When I think about the World Race, I think of it in two parts: the first half, and the second half.
For me, the first half of the World Race took place from August through December. The first half of the race took place in Ireland, Romania, Bulgaria, Israel and Turkey. The weather was mostly cold with a lot of rain and sometimes snow. The warmest thing I had with me was a fleece, and I would always wear my raincoat over it for more protection from the cold. Eventually I bought a pair of gloves and a hat – they were scratchy and made me itch, but I preferred that discomfort more than turning into a snowwoman.
When I think back to this time on the race I shiver – the external circumstances were cold, yes, but so was my heart. I was living through the contradicting combination of pride and worthlessness. I always felt like I was failing, and I didn’t like who I was. Yet I was unable to get over myself and let go of the things that crippled me. I made a list of these things two days before Christmas:
- I don’t spend enough time alone.
- Or with God.
- I focus too much of my attention on certain people.
- I’m selfish with my possessions.
- It’s been too long since I’ve fallen on my knees.
- I seek attention from other people in order to feel good about myself.
- When I know someone is hurting, I often ignore their problems.
- I blame other people.
- I hold grudges.
- I take myself entirely too seriously.
- I talk too much.
- I don’t listen enough.
- I get anxious because I try to control my life.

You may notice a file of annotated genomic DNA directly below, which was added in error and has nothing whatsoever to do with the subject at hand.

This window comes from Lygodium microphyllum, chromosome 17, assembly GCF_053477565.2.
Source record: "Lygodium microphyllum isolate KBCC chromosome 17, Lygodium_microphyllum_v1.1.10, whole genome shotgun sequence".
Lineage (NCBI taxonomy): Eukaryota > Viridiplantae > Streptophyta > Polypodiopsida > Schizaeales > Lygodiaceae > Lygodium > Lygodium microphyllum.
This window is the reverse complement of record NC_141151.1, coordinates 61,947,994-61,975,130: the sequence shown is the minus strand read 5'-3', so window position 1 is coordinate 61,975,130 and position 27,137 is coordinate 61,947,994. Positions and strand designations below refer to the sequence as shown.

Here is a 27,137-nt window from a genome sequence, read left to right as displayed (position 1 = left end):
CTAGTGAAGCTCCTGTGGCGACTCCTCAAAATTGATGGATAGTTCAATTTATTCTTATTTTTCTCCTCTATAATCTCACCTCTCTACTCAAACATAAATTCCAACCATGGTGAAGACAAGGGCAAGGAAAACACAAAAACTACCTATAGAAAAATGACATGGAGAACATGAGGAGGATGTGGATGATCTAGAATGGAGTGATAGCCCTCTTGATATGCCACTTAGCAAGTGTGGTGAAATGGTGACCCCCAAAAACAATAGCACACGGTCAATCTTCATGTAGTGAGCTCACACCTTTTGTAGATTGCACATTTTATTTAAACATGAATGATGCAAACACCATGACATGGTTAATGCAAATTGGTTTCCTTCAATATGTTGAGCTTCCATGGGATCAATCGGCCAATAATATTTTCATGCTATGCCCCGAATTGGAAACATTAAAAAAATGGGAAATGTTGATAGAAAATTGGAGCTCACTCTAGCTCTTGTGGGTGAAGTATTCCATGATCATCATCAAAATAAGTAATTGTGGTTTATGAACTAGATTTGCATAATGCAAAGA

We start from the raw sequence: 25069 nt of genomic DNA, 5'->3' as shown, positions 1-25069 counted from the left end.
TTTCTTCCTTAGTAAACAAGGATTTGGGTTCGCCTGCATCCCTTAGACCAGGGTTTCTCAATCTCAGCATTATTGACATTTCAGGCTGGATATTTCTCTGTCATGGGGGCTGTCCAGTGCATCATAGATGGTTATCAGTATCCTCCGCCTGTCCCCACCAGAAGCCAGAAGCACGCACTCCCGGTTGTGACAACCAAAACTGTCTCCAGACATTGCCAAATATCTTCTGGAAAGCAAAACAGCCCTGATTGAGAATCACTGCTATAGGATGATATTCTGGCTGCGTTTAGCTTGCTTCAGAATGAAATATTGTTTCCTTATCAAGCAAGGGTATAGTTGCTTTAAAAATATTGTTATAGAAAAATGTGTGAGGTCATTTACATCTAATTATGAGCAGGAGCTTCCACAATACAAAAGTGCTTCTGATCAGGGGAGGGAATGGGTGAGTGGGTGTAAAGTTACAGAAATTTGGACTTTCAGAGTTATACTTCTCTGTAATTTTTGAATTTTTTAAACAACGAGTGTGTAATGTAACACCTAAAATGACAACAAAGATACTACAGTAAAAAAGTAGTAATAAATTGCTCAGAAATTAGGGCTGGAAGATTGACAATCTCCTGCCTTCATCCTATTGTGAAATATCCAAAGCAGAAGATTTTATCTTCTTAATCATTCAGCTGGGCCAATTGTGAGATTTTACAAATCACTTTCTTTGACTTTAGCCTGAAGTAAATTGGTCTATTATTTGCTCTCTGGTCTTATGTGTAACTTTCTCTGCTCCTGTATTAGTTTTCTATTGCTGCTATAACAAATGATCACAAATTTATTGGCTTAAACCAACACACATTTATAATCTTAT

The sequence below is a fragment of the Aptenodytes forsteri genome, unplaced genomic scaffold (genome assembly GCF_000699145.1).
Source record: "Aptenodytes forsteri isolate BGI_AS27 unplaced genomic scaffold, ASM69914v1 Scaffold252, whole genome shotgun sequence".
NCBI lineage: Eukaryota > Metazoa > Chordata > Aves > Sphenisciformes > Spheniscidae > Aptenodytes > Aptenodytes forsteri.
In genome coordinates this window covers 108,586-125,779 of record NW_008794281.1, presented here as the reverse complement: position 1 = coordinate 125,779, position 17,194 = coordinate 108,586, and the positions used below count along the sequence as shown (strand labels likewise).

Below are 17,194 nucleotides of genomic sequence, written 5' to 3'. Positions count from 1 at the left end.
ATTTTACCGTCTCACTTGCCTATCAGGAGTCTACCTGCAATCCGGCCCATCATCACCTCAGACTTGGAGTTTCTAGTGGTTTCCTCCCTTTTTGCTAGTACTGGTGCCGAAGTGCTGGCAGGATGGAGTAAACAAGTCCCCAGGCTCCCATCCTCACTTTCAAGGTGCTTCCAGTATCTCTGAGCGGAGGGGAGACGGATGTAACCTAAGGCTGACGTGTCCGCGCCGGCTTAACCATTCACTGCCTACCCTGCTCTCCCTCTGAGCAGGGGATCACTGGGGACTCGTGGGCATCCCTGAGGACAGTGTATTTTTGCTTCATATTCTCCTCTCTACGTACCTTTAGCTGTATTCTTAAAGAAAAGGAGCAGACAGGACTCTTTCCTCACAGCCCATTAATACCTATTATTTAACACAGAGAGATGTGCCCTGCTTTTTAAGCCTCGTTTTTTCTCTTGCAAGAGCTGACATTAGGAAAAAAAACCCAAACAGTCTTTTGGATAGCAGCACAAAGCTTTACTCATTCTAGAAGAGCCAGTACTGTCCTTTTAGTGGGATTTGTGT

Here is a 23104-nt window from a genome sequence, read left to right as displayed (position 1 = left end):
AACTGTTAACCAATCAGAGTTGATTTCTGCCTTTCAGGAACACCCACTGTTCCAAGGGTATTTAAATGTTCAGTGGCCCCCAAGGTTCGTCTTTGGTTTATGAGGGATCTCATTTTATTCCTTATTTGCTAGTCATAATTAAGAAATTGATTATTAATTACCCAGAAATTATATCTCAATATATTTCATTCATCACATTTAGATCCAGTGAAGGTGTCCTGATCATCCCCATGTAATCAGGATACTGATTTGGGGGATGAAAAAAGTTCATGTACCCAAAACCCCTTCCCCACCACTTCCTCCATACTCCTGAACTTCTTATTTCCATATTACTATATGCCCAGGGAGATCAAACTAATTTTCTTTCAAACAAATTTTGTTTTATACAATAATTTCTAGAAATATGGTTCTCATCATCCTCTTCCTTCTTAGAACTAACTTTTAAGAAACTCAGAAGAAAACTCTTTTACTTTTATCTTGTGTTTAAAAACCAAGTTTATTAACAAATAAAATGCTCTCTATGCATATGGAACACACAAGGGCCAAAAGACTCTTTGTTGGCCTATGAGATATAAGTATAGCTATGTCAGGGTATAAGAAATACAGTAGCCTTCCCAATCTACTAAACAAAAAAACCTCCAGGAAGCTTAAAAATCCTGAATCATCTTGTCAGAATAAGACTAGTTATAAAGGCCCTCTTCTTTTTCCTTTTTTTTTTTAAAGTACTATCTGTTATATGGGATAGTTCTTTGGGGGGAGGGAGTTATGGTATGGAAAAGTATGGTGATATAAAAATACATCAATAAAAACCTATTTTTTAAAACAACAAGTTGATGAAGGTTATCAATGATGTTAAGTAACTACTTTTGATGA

- I don’t pray enough.
- I know better.
- I want the glory.
- I’m sorry.
This is what I think of when I think about the first half of the race – my stubborn and self-loathing state of being. I think of cold and rain and misery.
The second half of the World Race took place from January to June. It was Uganda, Kenya, Tanzania, the Philippines, Cambodia and Thailand. When I think about this half of the race I think of the overwhelming heat and my broken heart. I ditched my fleece and welcomed God into all areas of my life.
This is when I spent my days drenched in sweat and crying more tears than I thought possible. It was as if I was going through a detox – all that sweating and crying was representative of the pride and worthlessness seeping out of me.
It was hard. I couldn’t wait for it to end. And yet, when I look back on the World Race in its entirety, this is the time I miss. This is the time I was most alive.
When I think about the second half of the World Race, I think about the permanent dirt stain on my ankles. I think of crying by the squattie potties on Valentine’s Day. I think of my hair being pulled back with sweat and bobby pins. I think of myself collapsed on my knees, crying out to God and feeling too weak to stand.
I think of riding in the back of that big bumpy truck in Africa, and laughing. Really laughing. I think of running into the Indian Ocean with my clothes on, and feeling like I was being baptized in that moment.
I think of God, and how he called me to make sacrifices that broke my body and spirit.
I think of how once I was broken, God was able to resurrect me.
When I think about the first part of the World Race, I can only think of myself and my misery. When I think about the second part of the World Race, however, my thoughts go straight to God and how hot and hard it all was, but also how the combination of these things made me more alive than I’ve ever been.